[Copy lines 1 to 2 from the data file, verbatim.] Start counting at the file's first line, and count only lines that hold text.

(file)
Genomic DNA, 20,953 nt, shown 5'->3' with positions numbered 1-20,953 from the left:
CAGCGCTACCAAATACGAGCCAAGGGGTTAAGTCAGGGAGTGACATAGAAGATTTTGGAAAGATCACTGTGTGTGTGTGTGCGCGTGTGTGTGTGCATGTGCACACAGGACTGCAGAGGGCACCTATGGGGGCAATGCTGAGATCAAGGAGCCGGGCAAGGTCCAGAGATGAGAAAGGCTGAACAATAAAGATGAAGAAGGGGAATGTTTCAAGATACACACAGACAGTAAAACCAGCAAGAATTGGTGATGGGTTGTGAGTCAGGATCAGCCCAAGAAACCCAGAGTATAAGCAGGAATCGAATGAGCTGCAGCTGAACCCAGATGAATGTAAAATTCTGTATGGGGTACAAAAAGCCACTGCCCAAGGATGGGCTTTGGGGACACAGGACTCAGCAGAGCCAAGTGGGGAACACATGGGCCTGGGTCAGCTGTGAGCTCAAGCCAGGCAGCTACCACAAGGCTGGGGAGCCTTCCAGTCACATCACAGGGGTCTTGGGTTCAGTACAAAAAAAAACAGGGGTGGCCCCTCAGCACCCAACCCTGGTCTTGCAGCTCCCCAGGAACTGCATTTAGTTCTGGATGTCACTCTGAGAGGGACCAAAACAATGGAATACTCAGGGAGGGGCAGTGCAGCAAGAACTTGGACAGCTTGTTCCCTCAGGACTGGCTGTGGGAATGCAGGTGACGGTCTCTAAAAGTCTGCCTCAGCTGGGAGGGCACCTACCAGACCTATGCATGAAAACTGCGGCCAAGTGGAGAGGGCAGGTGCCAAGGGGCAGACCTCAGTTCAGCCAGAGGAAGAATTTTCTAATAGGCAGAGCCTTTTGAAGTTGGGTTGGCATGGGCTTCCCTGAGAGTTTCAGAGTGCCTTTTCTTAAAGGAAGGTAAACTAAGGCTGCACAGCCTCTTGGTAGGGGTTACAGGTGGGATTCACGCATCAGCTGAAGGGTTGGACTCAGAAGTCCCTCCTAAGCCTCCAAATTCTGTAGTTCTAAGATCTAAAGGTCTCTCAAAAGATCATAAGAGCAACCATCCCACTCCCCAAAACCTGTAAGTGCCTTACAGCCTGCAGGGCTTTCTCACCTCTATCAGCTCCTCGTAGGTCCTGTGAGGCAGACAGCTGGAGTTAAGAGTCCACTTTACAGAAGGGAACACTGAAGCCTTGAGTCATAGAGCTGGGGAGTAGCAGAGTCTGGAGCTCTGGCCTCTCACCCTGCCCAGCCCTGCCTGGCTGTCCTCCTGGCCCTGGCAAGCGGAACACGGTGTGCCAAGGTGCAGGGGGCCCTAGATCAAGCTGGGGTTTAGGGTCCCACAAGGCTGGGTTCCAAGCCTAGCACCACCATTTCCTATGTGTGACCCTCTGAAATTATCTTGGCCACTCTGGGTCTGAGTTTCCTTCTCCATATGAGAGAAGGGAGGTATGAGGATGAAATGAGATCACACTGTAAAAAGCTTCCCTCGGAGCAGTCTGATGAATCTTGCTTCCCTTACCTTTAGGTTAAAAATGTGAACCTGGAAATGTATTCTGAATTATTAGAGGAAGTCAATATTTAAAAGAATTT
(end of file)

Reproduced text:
Genomic DNA, 20,953 nt, shown 5'->3' with positions numbered 1-20,953 from the left:
CAGCGCTACCAAATACGAGCCAAGGGGTTAAGTCAGGGAGTGACATAGAAGATTTTGGAAAGATCACTGTGTGTGTGTGTGCGCGTGTGTGTGTGCATGTGCACACAGGACTGCAGAGGGCACCTATGGGGGCAATGCTGAGATCAAGGAGCCGGGCAAGGTCCAGAGATGAGAAAGGCTGAACAATAAAGATGAAGAAGGGGAATGTTTCAAGATACACACAGACAGTAAAACCAGCAAGAATTGGTGATGGGTTGTGAGTCAGGATCAGCCCAAGAAACCCAGAGTATAAGCAGGAATCGAATGAGCTGCAGCTGAACCCAGATGAATGTAAAATTCTGTATGGGGTACAAAAAGCCACTGCCCAAGGATGGGCTTTGGGGACACAGGACTCAGCAGAGCCAAGTGGGGAACACATGGGCCTGGGTCAGCTGTGAGCTCAAGCCAGGCAGCTACCACAAGGCTGGGGAGCCTTCCAGTCACATCACAGGGGTCTTGGGTTCAGTACAAAAAAAAACAGGGGTGGCCCCTCAGCACCCAACCCTGGTCTTGCAGCTCCCCAGGAACTGCATTTAGTTCTGGATGTCACTCTGAGAGGGACCAAAACAATGGAATACTCAGGGAGGGGCAGTGCAGCAAGAACTTGGACAGCTTGTTCCCTCAGGACTGGCTGTGGGAATGCAGGTGACGGTCTCTAAAAGTCTGCCTCAGCTGGGAGGGCACCTACCAGACCTATGCATGAAAACTGCGGCCAAGTGGAGAGGGCAGGTGCCAAGGGGCAGACCTCAGTTCAGCCAGAGGAAGAATTTTCTAATAGGCAGAGCCTTTTGAAGTTGGGTTGGCATGGGCTTCCCTGAGAGTTTCAGAGTGCCTTTTCTTAAAGGAAGGTAAACTAAGGCTGCACAGCCTCTTGGTAGGGGTTACAGGTGGGATTCACGCATCAGCTGAAGGGTTGGACTCAGAAGTCCCTCCTAAGCCTCCAAATTCTGTAGTTCTAAGATCTAAAGGTCTCTCAAAAGATCATAAGAGCAACCATCCCACTCCCCAAAACCTGTAAGTGCCTTACAGCCTGCAGGGCTTTCTCACCTCTATCAGCTCCTCGTAGGTCCTGTGAGGCAGACAGCTGGAGTTAAGAGTCCACTTTACAGAAGGGAACACTGAAGCCTTGAGTCATAGAGCTGGGGAGTAGCAGAGTCTGGAGCTCTGGCCTCTCACCCTGCCCAGCCCTGCCTGGCTGTCCTCCTGGCCCTGGCAAGCGGAACACGGTGTGCCAAGGTGCAGGGGGCCCTAGATCAAGCTGGGGTTTAGGGTCCCACAAGGCTGGGTTCCAAGCCTAGCACCACCATTTCCTATGTGTGACCCTCTGAAATTATCTTGGCCACTCTGGGTCTGAGTTTCCTTCTCCATATGAGAGAAGGGAGGTATGAGGATGAAATGAGATCACACTGTAAAAAGCTTCCCTCGGAGCAGTCTGATGAATCTTGCTTCCCTTACCTTTAGGTTAAAAATGTGAACCTGGAAATGTATTCTGAATTATTAGAGGAAGTCAATATTTAAAAGAATTT